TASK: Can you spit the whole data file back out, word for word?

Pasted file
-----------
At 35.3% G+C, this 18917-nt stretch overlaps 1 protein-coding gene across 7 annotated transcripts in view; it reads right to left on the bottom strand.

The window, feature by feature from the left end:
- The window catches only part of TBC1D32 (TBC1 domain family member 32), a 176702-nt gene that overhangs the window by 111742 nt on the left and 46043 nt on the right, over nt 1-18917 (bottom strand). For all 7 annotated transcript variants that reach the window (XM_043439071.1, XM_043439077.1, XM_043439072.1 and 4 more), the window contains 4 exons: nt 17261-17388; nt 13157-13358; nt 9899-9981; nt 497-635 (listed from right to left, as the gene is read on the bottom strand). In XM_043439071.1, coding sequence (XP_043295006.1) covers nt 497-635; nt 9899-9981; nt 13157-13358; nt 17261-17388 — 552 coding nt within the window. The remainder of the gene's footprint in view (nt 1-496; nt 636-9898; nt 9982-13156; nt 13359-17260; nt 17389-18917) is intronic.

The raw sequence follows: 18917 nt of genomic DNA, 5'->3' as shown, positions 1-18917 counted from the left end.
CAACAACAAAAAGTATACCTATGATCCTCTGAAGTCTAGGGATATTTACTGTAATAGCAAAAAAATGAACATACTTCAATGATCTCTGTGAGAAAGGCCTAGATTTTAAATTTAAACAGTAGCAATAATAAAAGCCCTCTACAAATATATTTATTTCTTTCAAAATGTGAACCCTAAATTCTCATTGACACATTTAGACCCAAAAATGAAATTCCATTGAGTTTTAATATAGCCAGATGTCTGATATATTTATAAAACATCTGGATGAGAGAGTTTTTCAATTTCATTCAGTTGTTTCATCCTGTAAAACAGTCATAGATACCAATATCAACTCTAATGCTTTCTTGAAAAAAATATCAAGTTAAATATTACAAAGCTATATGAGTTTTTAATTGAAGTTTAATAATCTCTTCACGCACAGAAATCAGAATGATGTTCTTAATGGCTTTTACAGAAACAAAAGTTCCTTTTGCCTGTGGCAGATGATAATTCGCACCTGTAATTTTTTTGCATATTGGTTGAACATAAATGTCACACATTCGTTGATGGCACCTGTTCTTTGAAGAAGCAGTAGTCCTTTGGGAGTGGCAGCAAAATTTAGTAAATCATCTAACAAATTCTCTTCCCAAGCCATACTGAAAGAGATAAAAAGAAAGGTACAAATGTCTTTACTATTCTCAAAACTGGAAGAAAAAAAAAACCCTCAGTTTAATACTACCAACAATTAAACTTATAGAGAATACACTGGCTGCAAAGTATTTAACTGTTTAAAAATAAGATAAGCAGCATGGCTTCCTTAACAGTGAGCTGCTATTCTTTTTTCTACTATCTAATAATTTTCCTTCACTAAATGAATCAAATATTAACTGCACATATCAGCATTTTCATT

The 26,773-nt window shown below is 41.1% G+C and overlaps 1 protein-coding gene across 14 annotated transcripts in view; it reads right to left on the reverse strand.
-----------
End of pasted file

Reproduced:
At 35.3% G+C, this 18917-nt stretch overlaps 1 protein-coding gene across 7 annotated transcripts in view; it reads right to left on the bottom strand.

The window, feature by feature from the left end:
- The window catches only part of TBC1D32 (TBC1 domain family member 32), a 176702-nt gene that overhangs the window by 111742 nt on the left and 46043 nt on the right, over nt 1-18917 (bottom strand). For all 7 annotated transcript variants that reach the window (XM_043439071.1, XM_043439077.1, XM_043439072.1 and 4 more), the window contains 4 exons: nt 17261-17388; nt 13157-13358; nt 9899-9981; nt 497-635 (listed from right to left, as the gene is read on the bottom strand). In XM_043439071.1, coding sequence (XP_043295006.1) covers nt 497-635; nt 9899-9981; nt 13157-13358; nt 17261-17388 — 552 coding nt within the window. The remainder of the gene's footprint in view (nt 1-496; nt 636-9898; nt 9982-13156; nt 13359-17260; nt 17389-18917) is intronic.

The raw sequence follows: 18917 nt of genomic DNA, 5'->3' as shown, positions 1-18917 counted from the left end.
CAACAACAAAAAGTATACCTATGATCCTCTGAAGTCTAGGGATATTTACTGTAATAGCAAAAAAATGAACATACTTCAATGATCTCTGTGAGAAAGGCCTAGATTTTAAATTTAAACAGTAGCAATAATAAAAGCCCTCTACAAATATATTTATTTCTTTCAAAATGTGAACCCTAAATTCTCATTGACACATTTAGACCCAAAAATGAAATTCCATTGAGTTTTAATATAGCCAGATGTCTGATATATTTATAAAACATCTGGATGAGAGAGTTTTTCAATTTCATTCAGTTGTTTCATCCTGTAAAACAGTCATAGATACCAATATCAACTCTAATGCTTTCTTGAAAAAAATATCAAGTTAAATATTACAAAGCTATATGAGTTTTTAATTGAAGTTTAATAATCTCTTCACGCACAGAAATCAGAATGATGTTCTTAATGGCTTTTACAGAAACAAAAGTTCCTTTTGCCTGTGGCAGATGATAATTCGCACCTGTAATTTTTTTGCATATTGGTTGAACATAAATGTCACACATTCGTTGATGGCACCTGTTCTTTGAAGAAGCAGTAGTCCTTTGGGAGTGGCAGCAAAATTTAGTAAATCATCTAACAAATTCTCTTCCCAAGCCATACTGAAAGAGATAAAAAGAAAGGTACAAATGTCTTTACTATTCTCAAAACTGGAAGAAAAAAAAAACCCTCAGTTTAATACTACCAACAATTAAACTTATAGAGAATACACTGGCTGCAAAGTATTTAACTGTTTAAAAATAAGATAAGCAGCATGGCTTCCTTAACAGTGAGCTGCTATTCTTTTTTCTACTATCTAATAATTTTCCTTCACTAAATGAATCAAATATTAACTGCACATATCAGCATTTTCATT

The 26,773-nt window shown below is 41.1% G+C and overlaps 1 protein-coding gene across 14 annotated transcripts in view; it reads right to left on the reverse strand.